MV Ankie ventifoil

Wind propulsion gaining ground in the transition to zero-emissions ships

The black swan year of 2020 has brought many challenges for the shipping industry, including the ongoing crew change crisis, but it has also shown how the sector can be resilient in the face of adversity and pressure.

MV Ankie ventifoil; Image courtesy: IWSA

Gavin Allwright, Secretary-General of the International Windship Association (IWSA), explained that the lessons learned during the pandemic bode well with the decarbonizing future.

IWSA facilitates and promotes wind propulsion solutions for commercial shipping worldwide and brings together wind propulsion technology suppliers and ship development projects, designers, naval architects, engineers, academics, NGOs, and seafarers.

“Resilience is one, the industry better understands efficiency is not the sole pathway to a sustainable future, decoupling economic activity from carbon is vital. A growing number of industry actors recognise a hybrid ‘propulsion’ approach is key and that shipping is unique in that it can use direct wind propulsion to help deliver on zero-emissions,” he said in a comment.

“At a more fundamental level, gone is the argument that ‘we can’t simply change the economy overnight’, as we have done just that. Decarbonisation is an imperative, but also a choice, and we now have the technology toolbox to deliver on that.”

2020, especially the second half of the year, has seen a rise in interest in wind propulsion.

The most recent announcements saw Japanese shipowner Mitsui O.S.K. Lines reach a coal transport deal with Tohoku Electric Power Co., using a coal carrier equipped with a hard sail wind power propulsion system, also known as the Wind Challenger.

Construction of the vessel will start at Oshima Shipbuilding aiming to start operation in 2022.

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Separately, Finnish auxiliary wind propulsion systems’ provider Norsepower Oy Ltd. has won its first newbuild order for the installation of a record five tilting Rotor Sails on board a large bulk carrier. 

The agreement heralds the first installation of Norsepower’s innovative Rotor Sails on a bulk carrier. The owner of the newbuild prefers to stay anonymous at this point in time, according to Norsepower.

The company said the deal demonstrates the adaptability of the technology to reduce fuel consumption, fuel costs and reduce emissions across a variety of vessel types.

Large vessels using wind propulsion commercially are entering double figures, from VLCC and LR2 Product tankers through Ultramax bulker to ferry/cruise, RoRo and general cargo, further bolstered by the 20+ small cruise and sail cargo vessels under sail already in operation.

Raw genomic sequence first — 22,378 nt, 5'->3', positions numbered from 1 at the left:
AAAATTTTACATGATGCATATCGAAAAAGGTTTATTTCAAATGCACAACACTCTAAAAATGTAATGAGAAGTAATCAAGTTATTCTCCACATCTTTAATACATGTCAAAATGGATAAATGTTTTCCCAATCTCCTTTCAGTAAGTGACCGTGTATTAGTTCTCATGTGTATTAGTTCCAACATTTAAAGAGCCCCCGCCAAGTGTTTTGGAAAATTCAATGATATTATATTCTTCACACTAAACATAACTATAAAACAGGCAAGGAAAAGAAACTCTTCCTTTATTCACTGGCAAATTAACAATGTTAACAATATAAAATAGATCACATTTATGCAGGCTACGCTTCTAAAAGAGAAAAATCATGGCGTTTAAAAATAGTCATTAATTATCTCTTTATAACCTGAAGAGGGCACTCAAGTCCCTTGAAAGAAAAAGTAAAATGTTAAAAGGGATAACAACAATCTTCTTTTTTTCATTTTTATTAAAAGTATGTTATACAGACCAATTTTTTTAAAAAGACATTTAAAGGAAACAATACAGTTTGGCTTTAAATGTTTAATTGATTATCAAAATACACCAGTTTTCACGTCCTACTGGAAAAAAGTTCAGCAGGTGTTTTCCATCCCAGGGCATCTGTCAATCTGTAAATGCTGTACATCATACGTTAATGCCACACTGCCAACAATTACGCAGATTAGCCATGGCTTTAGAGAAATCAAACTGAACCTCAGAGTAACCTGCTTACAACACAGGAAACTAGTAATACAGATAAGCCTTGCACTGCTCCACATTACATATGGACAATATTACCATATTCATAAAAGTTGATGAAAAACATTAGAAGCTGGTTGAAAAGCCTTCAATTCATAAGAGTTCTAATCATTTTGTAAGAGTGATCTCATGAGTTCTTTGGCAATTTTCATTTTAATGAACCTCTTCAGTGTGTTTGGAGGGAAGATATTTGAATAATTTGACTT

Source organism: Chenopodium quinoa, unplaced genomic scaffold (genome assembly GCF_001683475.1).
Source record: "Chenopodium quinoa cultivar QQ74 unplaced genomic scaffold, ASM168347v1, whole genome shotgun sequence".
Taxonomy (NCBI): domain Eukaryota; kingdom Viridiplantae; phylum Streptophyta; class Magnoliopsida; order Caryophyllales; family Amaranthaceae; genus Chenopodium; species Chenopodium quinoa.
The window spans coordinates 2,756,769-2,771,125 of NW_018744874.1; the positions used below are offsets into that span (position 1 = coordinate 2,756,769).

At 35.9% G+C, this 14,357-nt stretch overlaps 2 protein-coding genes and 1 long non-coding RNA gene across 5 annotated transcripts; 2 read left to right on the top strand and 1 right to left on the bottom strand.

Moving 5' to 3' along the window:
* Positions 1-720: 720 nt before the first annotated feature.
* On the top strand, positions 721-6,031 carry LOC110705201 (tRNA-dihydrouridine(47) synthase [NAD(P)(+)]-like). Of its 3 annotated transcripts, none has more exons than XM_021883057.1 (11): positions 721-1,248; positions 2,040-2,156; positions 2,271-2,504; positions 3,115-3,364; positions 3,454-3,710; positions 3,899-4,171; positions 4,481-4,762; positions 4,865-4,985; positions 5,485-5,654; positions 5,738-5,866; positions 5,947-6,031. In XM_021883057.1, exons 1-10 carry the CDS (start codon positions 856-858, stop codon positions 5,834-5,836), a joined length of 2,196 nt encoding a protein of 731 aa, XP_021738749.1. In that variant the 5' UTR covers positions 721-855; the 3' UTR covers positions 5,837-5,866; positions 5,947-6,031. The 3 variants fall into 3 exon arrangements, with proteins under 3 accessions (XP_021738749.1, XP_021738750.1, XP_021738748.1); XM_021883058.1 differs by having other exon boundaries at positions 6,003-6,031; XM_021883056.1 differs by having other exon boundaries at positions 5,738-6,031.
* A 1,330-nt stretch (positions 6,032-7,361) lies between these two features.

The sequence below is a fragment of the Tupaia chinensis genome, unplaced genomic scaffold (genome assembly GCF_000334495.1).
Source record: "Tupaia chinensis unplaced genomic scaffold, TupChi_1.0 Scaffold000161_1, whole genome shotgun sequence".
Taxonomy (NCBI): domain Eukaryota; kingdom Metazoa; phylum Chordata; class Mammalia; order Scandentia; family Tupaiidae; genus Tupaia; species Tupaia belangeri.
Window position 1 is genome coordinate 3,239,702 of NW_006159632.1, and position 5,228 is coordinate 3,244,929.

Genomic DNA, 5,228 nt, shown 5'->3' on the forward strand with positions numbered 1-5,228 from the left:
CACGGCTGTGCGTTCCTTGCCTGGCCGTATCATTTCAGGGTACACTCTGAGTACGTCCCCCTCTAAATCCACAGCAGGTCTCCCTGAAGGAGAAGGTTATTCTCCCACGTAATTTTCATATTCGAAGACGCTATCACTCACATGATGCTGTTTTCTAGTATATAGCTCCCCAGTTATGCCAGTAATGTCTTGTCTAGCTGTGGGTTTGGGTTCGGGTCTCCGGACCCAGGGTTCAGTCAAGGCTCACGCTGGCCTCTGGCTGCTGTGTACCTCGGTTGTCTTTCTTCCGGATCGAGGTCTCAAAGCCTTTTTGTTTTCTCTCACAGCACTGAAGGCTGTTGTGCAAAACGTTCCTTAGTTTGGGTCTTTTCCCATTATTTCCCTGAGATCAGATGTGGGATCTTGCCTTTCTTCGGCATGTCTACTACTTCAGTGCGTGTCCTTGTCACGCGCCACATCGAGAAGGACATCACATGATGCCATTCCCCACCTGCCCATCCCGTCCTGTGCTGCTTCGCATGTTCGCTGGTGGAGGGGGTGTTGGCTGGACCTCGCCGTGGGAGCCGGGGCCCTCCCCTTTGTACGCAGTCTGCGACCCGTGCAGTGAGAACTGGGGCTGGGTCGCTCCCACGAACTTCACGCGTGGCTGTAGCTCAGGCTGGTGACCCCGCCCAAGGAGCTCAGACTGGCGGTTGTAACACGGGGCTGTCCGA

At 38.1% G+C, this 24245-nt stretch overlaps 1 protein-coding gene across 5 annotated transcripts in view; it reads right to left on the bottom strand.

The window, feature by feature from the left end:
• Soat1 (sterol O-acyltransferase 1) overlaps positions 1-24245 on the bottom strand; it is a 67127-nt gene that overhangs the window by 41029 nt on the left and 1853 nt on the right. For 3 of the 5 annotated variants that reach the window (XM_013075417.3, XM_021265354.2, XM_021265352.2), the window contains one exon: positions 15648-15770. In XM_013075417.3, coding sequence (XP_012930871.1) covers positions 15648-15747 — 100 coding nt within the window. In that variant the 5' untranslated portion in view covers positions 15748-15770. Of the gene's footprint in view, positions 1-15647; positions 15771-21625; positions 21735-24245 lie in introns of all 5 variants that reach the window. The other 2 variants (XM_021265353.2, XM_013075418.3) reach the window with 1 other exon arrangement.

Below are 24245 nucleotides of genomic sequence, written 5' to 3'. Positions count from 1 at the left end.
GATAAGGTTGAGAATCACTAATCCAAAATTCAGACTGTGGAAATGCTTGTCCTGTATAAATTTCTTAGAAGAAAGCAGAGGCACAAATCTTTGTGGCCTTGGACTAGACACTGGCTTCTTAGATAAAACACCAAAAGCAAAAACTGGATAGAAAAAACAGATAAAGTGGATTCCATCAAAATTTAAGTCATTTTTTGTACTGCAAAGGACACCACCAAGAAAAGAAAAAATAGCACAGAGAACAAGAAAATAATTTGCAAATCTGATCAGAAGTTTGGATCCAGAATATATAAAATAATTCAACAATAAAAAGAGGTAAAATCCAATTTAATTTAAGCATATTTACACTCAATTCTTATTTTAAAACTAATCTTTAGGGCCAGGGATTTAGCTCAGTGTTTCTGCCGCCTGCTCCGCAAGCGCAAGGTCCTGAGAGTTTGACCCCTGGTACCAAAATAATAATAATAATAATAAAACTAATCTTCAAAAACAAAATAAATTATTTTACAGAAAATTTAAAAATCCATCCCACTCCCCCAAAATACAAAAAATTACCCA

The large vessel contract announcements and pending installations alone indicate this number will likely double yearly to 2023, the association believes.

Policymakers are also assigning a greater role to wind in the shipping industry’s decarbonization pathway towards zero-emission ships.

“Zero emission shipping requires the development, widespread availability and affordability of new zero-carbon marine fuels or propulsion technologies, such as renewable hydrogen, ammonia or wind propulsion,” IMO Secretary General Kitack Lim said in the MEPC75 Inf26 document submission.

EU decarbonization pathway work is also increasingly integrating wind into their calculations and the ICS’s recent ‘Catalysing the Fourth Propulsion Revolution’ report takes a wider stance than just a ‘fuel’ one with wind-assist centrally featured, as the Japanese, French, and UK government maritime decarbonization reports do too.

All major classification societies are working with multiple wind propulsion projects and have developed comprehensive wind-assist technology guidelines which underscore that safety and operational robustness are at the heart of this new wave of wind propulsion technology.

Two major projects have also started delivering this year. The WInd Assisted Ship Propulsion (WiSP) project has completed the lions’ share of its work on transparent performance prediction methods and reviewing rules and regulations such as EEDI and will deliver full results next year.

The Wind Assisted Ship Propulsion (WASP) project, part-funded by the EU Interreg North Sea region has already delivered two of its five retrofit installations, with three more pending in Q1 2021 along with extensive work on policy and market analysis.

“2020 has been a year with its up and downs, but the wind has been blowing steadily throughout and wind propulsion technology is positioning itself to be one of the prevailing energy trends in the transition to the zero-emissions fleet of the future,” Allwright concluded.